Neuro-Ophthalmology
Idiopathic Intracranial Hypertension (IIH)

Idiopathic intracranial hypertension (IIH) is also known as pseudotumor cerebri.  IIH causes increased intracranial pressure (increased pressure in the brain).   The cause of IIH is unknown.

IIH typically affects women of childbearing age.  Recent weight gain and/or being overweight are additional risk factors.

Symptoms and Signs
1.  Almost all patients have a daily or near daily generalized headache of fluctuating intensity.
2.  Double vision
3.  Transient visual obscurations (dimming of vision)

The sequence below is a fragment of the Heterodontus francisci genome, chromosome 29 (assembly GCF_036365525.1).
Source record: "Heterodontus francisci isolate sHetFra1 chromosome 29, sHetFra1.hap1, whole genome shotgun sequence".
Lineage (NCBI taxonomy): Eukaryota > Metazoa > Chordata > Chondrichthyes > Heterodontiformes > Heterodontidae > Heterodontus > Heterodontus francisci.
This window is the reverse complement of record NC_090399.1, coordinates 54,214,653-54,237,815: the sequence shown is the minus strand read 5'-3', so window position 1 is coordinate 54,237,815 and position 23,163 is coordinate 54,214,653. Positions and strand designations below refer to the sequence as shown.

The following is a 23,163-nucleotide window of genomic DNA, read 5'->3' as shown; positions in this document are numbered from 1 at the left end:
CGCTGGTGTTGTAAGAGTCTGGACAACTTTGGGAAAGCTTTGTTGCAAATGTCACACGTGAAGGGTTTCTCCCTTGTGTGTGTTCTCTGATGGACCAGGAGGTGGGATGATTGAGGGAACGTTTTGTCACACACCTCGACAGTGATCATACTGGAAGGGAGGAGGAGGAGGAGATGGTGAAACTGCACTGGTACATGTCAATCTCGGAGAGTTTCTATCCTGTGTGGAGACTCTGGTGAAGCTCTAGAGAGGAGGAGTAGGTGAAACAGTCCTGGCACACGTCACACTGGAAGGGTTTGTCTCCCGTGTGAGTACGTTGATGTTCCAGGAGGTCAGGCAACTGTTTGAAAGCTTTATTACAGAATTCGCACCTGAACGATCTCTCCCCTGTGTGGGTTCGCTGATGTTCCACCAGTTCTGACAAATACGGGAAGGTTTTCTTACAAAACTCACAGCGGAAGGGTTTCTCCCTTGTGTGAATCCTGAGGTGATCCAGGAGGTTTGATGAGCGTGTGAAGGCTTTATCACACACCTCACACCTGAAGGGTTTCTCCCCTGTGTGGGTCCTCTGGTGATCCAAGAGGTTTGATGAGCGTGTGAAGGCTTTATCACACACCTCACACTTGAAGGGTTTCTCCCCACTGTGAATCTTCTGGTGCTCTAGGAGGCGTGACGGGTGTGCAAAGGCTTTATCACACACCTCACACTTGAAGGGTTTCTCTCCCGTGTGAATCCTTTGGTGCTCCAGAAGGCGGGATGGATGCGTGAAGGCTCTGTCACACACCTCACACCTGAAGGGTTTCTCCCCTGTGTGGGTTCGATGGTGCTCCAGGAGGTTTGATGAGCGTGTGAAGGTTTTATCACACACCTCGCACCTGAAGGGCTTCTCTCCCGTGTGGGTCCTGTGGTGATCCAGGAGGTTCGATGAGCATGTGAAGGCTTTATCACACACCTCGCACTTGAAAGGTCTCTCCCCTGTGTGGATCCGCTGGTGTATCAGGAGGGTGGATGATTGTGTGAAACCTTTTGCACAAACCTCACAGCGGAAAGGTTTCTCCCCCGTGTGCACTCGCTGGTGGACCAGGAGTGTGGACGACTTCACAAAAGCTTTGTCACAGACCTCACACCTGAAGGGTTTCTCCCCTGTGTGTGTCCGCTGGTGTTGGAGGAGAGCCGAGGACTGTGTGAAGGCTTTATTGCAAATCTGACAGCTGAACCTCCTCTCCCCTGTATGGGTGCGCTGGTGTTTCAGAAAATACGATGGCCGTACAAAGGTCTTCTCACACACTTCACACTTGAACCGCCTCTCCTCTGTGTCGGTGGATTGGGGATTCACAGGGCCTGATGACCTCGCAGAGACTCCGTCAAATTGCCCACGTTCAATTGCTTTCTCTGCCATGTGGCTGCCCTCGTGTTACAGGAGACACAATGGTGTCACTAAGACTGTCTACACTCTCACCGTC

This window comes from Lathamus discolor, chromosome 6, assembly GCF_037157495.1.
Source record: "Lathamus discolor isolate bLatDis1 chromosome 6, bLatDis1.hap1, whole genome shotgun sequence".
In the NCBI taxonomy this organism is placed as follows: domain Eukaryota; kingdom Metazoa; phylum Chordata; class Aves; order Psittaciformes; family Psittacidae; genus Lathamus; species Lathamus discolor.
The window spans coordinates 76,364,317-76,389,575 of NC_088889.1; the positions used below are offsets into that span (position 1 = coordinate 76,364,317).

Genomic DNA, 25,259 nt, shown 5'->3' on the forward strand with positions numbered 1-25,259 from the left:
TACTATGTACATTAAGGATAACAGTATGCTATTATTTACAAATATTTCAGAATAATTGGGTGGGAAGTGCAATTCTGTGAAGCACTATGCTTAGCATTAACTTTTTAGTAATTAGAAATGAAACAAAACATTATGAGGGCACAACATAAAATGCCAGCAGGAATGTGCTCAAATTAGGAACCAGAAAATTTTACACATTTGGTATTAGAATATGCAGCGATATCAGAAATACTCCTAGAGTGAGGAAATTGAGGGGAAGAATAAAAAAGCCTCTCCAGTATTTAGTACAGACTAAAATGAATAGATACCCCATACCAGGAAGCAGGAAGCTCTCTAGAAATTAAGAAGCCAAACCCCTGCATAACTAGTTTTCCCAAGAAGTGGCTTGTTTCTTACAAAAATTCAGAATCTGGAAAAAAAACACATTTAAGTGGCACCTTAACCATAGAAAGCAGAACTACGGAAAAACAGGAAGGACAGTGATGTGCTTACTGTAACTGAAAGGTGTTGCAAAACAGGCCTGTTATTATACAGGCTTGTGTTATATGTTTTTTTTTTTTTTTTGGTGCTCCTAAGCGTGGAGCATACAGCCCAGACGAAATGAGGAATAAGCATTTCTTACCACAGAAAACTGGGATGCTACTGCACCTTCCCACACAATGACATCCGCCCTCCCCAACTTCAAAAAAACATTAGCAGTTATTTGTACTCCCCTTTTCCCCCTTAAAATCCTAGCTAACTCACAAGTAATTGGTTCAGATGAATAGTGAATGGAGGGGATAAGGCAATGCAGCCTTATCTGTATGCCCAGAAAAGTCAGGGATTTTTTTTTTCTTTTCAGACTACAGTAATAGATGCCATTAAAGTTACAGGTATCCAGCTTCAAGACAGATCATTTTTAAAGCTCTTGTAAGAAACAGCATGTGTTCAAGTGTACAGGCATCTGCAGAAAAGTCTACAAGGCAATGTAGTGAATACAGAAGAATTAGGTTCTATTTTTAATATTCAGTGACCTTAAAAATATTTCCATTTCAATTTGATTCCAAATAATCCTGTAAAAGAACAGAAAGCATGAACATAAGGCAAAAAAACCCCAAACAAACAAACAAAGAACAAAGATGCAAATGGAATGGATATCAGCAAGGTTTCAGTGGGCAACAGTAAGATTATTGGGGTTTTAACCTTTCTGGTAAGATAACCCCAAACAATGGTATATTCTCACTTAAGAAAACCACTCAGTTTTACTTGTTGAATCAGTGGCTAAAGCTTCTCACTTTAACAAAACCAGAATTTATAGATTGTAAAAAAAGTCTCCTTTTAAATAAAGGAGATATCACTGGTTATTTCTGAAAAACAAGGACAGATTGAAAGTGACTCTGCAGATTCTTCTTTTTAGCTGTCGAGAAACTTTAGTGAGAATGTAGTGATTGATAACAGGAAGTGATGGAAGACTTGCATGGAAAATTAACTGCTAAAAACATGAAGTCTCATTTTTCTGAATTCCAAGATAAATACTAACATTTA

4.  Pulsatile intracranial tinnitus (swooshing sound in the ears)
5.  Vision loss begins peripherally and may not be noticed by patients until late in the course.  Permanent vision loss is the most serious consequence.

Diagnosis
1.  Your ophthalmologist may detect papilledema (swelling of the optic nerves)
2.  MRI - no tumors or other abnormalities should be detected
3.  Lumbar puncture - the opening pressure will be elevated but the cerebrospinal fluid will be normal

Treatment
1.  Weight loss
2.  Acetazolamide (diamox) pills
3.  Headache medicines
4.  Rarely, if vision deteriorates despite treatment, surgery may be indicated.

Frequent ophthalmologic assessment is required to monitor response to treatment and to prevent permanent vision loss.


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